The new visual world and future education design

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My Keynote presentation ppt for
The 14th International Conference on Education Research (ICER)
Conference theme: Future Education Design for All

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The new visual world and future education design

  1. 1. The 14th International Conference on Education Research (ICER) Future Education Design for All Keynote Speech The New Visual World and Future Education Design October 18, 2013 Professor Ilju Rha, Ph.D. Seoul National University Korea
  2. 2. Contents  The Visual World: old and new  The New Visual World and Education  Implications of the New Visual World for the Future Education Design  Aware / understand  Use / apply  Find / create  Concluding remark 2
  3. 3. The Visual World
  4. 4.  Vision  Human visual intelligence  The visual world
  5. 5. Human Vision  400nm-700nm  See color, depth etc  Not perfect
  6. 6. Human Visual intelligence The ecological approach to visual perception (Gibson, 1979) James J. Gibson Human visual intelligence is the ability to utilize the direct or indirect products or by-products of human vision (Rha, 2007) I. Rha
  7. 7. Human Visual intelligence  Human Eyes plus human brain  Interpretation, operation, and creation  Rha, 2007  Generative, Psycho-motor, Instrumental, Proactive, Representational visualization Rha etal. 2009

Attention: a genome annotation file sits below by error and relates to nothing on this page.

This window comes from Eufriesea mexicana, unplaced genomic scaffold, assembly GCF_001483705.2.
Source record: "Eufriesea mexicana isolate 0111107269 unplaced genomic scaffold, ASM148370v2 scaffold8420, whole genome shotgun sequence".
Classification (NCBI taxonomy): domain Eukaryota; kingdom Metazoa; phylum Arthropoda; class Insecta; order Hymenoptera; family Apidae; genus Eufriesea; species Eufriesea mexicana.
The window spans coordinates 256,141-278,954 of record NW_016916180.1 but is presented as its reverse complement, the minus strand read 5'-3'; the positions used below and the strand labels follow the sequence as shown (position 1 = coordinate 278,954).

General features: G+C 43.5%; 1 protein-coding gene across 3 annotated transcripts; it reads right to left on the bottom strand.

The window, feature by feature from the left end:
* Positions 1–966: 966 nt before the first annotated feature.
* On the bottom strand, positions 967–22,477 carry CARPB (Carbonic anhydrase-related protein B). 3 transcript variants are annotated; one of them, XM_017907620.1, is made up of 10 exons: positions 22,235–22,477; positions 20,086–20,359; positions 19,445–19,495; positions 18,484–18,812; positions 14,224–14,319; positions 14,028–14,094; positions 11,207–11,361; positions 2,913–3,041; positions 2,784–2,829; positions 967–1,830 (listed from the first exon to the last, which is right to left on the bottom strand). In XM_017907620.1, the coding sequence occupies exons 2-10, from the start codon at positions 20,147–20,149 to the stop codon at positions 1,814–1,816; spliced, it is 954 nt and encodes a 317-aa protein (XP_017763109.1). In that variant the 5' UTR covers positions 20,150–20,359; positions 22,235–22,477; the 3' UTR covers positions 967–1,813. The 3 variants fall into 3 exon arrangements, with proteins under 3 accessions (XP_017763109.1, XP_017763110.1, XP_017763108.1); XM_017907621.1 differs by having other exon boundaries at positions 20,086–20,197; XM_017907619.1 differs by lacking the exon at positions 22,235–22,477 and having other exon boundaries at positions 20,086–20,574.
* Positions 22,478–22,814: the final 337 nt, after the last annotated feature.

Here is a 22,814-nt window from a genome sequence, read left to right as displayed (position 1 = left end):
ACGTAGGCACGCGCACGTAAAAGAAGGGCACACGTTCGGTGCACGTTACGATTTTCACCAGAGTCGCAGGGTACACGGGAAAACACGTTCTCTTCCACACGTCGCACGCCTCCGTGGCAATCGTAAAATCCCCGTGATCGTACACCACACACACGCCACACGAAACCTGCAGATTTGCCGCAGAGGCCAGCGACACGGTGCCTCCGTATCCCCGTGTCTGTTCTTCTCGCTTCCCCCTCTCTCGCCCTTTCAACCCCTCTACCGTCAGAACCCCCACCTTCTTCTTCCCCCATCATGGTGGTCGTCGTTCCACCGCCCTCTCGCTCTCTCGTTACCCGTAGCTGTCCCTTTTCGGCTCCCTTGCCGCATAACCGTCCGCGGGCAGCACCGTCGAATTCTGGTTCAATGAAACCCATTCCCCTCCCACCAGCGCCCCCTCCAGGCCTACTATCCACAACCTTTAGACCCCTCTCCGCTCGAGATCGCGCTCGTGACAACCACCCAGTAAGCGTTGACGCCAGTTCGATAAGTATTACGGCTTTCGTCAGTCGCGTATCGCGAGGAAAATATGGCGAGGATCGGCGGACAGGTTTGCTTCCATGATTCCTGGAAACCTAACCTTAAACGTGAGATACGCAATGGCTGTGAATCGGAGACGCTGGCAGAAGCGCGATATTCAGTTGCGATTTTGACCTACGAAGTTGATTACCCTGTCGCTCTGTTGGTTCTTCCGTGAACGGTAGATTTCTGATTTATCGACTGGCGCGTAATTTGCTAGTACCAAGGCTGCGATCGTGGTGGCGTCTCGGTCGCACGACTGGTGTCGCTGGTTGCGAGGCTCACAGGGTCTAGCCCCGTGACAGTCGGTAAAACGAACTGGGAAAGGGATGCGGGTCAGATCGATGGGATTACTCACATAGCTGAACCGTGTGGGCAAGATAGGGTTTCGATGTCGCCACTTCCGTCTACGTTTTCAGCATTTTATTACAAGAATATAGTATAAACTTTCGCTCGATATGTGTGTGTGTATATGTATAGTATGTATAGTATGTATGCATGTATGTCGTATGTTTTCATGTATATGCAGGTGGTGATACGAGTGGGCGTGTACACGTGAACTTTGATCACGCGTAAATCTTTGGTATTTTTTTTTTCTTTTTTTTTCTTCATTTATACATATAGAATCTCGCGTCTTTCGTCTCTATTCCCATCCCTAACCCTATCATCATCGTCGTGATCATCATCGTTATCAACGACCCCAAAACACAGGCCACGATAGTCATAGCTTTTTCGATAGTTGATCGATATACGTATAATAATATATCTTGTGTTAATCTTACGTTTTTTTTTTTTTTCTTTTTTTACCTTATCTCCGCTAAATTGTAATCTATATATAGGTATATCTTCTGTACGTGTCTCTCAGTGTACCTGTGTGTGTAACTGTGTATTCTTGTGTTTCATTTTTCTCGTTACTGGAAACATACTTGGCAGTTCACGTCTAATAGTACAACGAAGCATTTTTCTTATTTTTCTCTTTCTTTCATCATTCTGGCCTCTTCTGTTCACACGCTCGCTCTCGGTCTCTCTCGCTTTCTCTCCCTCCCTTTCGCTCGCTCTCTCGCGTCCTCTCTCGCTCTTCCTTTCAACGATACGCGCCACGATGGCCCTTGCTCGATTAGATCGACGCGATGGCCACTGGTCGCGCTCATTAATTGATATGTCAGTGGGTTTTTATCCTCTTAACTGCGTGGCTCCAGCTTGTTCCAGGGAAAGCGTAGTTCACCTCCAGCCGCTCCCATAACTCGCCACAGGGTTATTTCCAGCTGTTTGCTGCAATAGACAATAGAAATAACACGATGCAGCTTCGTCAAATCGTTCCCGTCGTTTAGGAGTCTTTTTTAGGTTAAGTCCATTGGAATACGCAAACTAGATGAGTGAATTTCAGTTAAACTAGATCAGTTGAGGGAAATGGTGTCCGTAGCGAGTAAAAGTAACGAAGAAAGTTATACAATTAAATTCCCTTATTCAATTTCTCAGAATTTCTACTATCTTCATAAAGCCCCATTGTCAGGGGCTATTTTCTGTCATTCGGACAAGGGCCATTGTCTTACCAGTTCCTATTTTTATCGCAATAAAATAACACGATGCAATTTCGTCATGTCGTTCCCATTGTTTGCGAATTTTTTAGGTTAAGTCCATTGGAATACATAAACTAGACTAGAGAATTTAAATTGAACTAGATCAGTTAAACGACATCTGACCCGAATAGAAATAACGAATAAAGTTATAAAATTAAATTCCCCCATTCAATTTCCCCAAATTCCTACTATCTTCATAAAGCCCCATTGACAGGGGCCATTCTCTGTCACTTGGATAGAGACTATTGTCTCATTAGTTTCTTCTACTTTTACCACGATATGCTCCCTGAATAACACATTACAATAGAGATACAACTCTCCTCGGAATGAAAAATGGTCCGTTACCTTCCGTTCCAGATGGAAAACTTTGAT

8. 8. The visual world
  9. 9. The visual world “The visual world can be described in many ways, but its most fundamental properties seem to be these: it is extended in depth; it is upright, stable, and without boundaries; it is colored, shadowed, illuminated, and textured; it is composed of surfaces, edges, shapes, and interspaces; finally, and most important of all, it is filled with things which have meanings.” Gibson (1950), p.3
  10. 10. The visual world “The visual world can be described in many ways, but its most fundamental properties seem to be these: it is extended in depth; it is upright, stable, and without boundaries; it is colored, shadowed, illuminated, and textured; it is composed of surfaces, edges, shapes, and interspaces; finally, and most important of all, it is filled with things which have meanings.” Gibson (1950), p.3
  11. 11. The visual world “The visual world can be described in many ways, but its most fundamental properties seem to be these: it is extended in depth; it is upright, stable, and without boundaries; it is colored, shadowed, illuminated, and textured; it is composed of surfaces, edges, shapes, and interspaces; finally, and most important of all, it is filled with things which have meanings.” Gibson (1950), p.3
  12. 12. The visual world “The visual world can be described in many ways, but its most fundamental properties seem to be these: it is extended in depth; it is upright, stable, and without boundaries; it is colored, shadowed, illuminated, and textured; it is composed of surfaces, edges, shapes, and interspaces; finally, and most important of all, it is filled with things which have meanings.” Gibson (1950), p.3